When groin pain signals an adductor strain

C. T. Hasselman, T. M. Best, W. E. Garrett

Research output: Contribution to journalReview articlepeer-review

11 Scopus citations


One of the most common causes of groin pain in athletes is a muscle strain injury, typically involving one of the adductor muscles. The history and physical exam should focus on common causes of groin pain in the athlete. Imaging studies should routinely include radiographs to rule out fractures, with CT and MRI reserved for more complicated cases in which the diagnosis is unclear from the history and physical exam. Management should be directed at the relief of pain and swelling, with early restoration of range of motion. Surgical repair may be indicated in acute, complete muscle rapture, or in complete, chronic muscle rapture with pain refractory to conservative treatment. Well-controlled clinical and laboratory studies are needed to determine optimal preventive measures.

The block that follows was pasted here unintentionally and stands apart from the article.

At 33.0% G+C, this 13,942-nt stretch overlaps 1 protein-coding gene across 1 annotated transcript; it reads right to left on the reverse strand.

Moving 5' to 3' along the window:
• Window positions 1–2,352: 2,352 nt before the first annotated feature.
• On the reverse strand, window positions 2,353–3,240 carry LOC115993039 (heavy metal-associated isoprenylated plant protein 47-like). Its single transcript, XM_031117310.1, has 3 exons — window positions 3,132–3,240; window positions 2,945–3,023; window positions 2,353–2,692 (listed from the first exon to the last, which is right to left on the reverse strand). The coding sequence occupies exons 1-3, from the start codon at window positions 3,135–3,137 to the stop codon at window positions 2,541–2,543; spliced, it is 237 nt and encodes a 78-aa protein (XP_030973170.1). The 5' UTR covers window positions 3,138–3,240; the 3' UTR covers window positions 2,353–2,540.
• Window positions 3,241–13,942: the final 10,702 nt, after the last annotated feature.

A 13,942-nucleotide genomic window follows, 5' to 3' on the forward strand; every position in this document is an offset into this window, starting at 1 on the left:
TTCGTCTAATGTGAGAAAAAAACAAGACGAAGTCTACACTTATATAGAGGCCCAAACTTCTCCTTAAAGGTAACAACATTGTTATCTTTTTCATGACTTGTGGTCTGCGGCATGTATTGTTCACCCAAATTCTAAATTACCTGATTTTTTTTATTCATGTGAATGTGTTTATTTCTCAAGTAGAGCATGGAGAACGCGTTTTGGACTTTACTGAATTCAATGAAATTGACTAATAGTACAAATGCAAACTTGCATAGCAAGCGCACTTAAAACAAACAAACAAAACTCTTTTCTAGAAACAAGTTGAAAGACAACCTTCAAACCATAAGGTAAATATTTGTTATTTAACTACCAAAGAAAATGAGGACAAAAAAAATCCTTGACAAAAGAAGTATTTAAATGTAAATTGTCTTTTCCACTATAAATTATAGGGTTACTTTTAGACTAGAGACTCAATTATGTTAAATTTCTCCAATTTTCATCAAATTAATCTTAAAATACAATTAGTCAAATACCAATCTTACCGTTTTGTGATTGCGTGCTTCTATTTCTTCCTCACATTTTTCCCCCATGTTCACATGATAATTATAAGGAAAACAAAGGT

Original languageEnglish (US)
Pages (from-to)53-58+60
JournalPhysician and Sportsmedicine
Issue number7
StatePublished - 1995
Externally publishedYes

ASJC Scopus subject areas

  • Orthopedics and Sports Medicine
  • Physical Therapy, Sports Therapy and Rehabilitation


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